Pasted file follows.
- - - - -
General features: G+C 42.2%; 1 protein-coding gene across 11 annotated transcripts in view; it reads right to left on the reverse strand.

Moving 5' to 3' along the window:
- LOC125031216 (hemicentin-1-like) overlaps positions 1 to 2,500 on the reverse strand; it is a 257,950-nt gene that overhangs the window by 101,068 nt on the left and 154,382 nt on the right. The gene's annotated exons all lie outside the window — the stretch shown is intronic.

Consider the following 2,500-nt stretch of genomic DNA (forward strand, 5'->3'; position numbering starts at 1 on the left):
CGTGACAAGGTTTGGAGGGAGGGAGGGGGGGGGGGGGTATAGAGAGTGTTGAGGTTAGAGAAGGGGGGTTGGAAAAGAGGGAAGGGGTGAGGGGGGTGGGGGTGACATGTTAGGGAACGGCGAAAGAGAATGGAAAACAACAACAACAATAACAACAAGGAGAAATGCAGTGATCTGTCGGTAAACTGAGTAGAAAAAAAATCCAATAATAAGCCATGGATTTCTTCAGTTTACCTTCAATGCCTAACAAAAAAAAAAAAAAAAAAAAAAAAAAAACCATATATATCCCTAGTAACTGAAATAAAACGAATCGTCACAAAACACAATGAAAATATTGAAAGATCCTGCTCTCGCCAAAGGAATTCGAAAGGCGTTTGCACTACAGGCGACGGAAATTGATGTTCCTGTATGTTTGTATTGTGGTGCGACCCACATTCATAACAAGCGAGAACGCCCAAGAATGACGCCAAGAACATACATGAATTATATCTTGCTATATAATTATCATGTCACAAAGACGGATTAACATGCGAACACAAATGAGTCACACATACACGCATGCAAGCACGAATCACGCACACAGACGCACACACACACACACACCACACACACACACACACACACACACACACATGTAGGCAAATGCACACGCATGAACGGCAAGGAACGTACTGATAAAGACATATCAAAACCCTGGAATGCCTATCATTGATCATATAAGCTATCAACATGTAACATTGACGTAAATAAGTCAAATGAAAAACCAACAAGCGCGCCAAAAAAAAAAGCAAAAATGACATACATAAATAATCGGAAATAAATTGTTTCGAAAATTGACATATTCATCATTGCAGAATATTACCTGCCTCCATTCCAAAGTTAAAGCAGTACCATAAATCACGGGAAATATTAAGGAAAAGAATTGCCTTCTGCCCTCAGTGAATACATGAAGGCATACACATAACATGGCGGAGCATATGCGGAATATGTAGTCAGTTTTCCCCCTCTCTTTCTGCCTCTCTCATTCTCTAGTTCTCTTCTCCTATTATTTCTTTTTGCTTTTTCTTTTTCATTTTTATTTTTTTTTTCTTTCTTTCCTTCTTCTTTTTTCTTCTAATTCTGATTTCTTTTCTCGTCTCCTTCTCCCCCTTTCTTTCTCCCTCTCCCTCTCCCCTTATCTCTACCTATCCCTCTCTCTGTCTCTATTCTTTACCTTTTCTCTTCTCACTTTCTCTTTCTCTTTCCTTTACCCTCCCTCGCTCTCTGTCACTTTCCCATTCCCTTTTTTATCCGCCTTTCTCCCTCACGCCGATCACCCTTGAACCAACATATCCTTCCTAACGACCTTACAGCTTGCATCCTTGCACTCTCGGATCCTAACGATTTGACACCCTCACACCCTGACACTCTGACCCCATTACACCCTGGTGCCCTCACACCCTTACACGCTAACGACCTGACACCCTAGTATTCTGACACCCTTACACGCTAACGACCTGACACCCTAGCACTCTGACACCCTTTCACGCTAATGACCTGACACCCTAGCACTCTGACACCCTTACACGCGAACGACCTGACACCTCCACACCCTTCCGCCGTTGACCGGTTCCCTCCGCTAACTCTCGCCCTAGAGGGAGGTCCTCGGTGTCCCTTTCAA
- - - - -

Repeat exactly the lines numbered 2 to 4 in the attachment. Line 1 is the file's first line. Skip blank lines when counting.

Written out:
Moving 5' to 3' along the window:
- LOC125031216 (hemicentin-1-like) overlaps positions 1 to 2,500 on the reverse strand; it is a 257,950-nt gene that overhangs the window by 101,068 nt on the left and 154,382 nt on the right. The gene's annotated exons all lie outside the window — the stretch shown is intronic.

Consider the following 2,500-nt stretch of genomic DNA (forward strand, 5'->3'; position numbering starts at 1 on the left):